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About this Property
The 50 foot high, vaulted ceiling of this former banking institution was obscured by a normal-height drop ceiling — most likely to save energy costs while still in use as a bank lobby up until the 1990s. Our photos came from touring the space after AS220 held a Fool’s Ball there.
Thanks to Citizens Bank’s gift of its former Empire Street branch, Trinity Rep has created a new first-class theater. Trinity gained an additional stage for its productions and those of sister Rhode Island arts organizations and new work from the Brown University/Trinity Rep graduate programs.
With flexible audience seating for up to 350, the Pell Chafee Performance Center offers advanced technical capabilities, a “satellite” box office, and comfortable amenities for audience and performers, fully accessible and ADA-compliant. DBVW Architects supervised the adaptive reuse of this building. The project won a 2005 Providence Preservation Society Adaptive Reuse Award as well as a 2006 Preserve Rhode Island Merit Award.
The Pell Chafee Performance Center is home to a collaboration between Brown University and Trinity Repertory Theatre for joint MFA performances and education programs.
Old Stone Bank was a popular Rhode Island banking institution founded as a mutual savings bank in 1819. It collapsed in the 1980s after the federal government convinced it to take over two failed savings and loan institutions, but did not support the bank when those failed institutions took Old Stone down with it. In 1992, Old Stone filed a lawsuit against the government alleging breach of contract and were awarded $192 million in 2004, but an appeals court reduced the award to 74.5 million. Its mascot was Fred Flintstone, who would say in commercials “Yabba-dabba-doo, love that Old Stone Bank!” The bank’s ATMs were called “Ready Freddy.”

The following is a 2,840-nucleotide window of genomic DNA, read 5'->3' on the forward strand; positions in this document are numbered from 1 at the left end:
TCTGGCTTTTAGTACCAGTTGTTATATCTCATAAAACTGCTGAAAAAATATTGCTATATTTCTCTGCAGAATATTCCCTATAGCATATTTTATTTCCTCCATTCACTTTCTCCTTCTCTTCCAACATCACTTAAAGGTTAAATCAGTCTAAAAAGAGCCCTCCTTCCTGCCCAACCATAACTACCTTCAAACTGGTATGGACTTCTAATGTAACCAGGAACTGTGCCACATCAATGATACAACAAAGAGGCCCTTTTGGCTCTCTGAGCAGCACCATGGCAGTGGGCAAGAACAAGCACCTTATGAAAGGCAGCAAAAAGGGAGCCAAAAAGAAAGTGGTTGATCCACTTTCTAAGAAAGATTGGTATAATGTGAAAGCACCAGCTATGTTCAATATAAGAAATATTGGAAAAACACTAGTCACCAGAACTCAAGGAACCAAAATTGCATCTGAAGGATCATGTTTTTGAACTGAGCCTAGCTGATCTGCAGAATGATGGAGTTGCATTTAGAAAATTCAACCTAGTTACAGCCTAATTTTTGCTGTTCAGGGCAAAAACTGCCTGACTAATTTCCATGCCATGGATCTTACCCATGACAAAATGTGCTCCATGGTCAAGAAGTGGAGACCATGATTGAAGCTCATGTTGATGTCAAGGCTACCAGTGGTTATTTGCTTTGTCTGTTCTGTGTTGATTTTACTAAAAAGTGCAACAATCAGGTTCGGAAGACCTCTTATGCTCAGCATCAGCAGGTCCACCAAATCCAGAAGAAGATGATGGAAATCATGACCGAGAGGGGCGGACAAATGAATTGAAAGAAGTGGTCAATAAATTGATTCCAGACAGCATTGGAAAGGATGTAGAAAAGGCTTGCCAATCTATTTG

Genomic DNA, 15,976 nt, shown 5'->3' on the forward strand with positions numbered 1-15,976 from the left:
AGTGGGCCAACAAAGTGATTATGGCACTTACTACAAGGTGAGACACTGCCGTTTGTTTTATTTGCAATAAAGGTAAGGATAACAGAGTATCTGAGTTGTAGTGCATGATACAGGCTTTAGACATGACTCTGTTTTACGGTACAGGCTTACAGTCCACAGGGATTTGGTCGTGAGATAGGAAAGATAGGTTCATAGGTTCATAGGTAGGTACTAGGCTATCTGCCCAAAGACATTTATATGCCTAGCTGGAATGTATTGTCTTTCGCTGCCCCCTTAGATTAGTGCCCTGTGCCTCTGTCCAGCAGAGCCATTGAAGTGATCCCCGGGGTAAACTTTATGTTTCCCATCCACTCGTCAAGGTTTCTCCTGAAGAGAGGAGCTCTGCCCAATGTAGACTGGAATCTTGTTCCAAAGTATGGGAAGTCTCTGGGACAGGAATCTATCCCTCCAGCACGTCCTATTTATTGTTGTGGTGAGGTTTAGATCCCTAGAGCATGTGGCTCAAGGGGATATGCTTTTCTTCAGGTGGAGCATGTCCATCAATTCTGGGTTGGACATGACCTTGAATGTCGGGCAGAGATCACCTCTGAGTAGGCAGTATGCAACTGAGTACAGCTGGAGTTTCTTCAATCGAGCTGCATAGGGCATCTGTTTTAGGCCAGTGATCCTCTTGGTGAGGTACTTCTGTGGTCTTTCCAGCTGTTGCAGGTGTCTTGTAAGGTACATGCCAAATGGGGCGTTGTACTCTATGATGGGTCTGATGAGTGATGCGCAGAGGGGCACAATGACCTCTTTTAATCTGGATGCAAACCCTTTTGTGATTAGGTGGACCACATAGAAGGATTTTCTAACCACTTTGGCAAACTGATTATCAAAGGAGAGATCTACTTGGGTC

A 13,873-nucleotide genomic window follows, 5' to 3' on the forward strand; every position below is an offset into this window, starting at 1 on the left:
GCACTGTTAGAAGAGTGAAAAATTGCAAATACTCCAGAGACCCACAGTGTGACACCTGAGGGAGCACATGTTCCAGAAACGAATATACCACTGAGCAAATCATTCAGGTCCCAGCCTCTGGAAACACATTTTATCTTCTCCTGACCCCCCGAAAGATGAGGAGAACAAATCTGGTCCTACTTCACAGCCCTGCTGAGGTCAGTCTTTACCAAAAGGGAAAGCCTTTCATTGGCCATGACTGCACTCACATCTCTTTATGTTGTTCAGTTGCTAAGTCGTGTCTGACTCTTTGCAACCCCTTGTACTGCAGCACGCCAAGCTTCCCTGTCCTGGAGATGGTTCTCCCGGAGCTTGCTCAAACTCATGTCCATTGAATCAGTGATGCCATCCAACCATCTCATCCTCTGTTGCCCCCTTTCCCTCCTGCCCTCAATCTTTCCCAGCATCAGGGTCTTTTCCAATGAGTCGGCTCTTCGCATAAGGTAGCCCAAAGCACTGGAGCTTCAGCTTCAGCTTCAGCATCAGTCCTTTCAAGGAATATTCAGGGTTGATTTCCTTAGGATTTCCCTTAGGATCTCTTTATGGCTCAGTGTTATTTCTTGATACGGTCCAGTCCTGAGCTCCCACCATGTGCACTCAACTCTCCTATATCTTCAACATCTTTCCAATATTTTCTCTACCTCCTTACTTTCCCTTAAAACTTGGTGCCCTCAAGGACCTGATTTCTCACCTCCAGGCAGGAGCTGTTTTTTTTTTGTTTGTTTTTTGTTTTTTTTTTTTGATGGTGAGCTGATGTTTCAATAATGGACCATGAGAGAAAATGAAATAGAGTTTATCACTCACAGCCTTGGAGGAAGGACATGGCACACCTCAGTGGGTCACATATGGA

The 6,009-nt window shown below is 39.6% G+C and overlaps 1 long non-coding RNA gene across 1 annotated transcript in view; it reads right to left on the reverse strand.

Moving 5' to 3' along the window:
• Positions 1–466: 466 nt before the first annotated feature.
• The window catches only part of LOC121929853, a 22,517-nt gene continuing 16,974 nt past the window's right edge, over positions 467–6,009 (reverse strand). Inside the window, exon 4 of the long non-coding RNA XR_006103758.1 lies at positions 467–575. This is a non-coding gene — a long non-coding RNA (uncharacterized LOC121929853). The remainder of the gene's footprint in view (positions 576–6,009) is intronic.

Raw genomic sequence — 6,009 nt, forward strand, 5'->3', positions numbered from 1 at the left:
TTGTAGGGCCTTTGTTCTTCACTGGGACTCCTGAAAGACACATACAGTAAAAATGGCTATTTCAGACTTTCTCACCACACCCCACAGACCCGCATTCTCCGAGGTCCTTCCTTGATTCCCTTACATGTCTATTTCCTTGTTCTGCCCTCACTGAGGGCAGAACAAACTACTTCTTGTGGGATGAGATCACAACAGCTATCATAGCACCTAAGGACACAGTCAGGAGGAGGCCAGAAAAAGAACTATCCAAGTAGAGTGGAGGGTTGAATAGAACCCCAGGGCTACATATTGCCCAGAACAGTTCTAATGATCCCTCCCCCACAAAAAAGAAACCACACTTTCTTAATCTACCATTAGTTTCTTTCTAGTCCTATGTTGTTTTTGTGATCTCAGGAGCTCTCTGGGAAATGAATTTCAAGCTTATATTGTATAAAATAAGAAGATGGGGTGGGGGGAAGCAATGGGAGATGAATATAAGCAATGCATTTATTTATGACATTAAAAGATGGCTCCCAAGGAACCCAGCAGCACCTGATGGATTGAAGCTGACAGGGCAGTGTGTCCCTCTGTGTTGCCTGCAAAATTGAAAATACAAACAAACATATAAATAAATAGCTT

From the National Register nomination form for the Downtown Providence Historic District, prepared by William McKenzie Woodward, Principal Historic Preservation Planner, 1984
87 Empire Street Old Stone Bank, Empire Street Branch (1929): Howe & Church, assisted by Jackson, Robertson & Adams, architects. Classical Revival, 3-story, granite-and-brick-sheathed, steel-frame building with a fully articulated, stylized triumphal-arch-motif facade; mullioned windows with fan lights fill the arches; and the main entrance is in the lower portion of the central arch. The banking hall has been heavily altered.
Built as a branch of the Old Stone Bank, the successor firm of the Providence Institution for Savings (founded 1819), this building is the visual highlight in a block of simpler early 20th-century commercial blocks.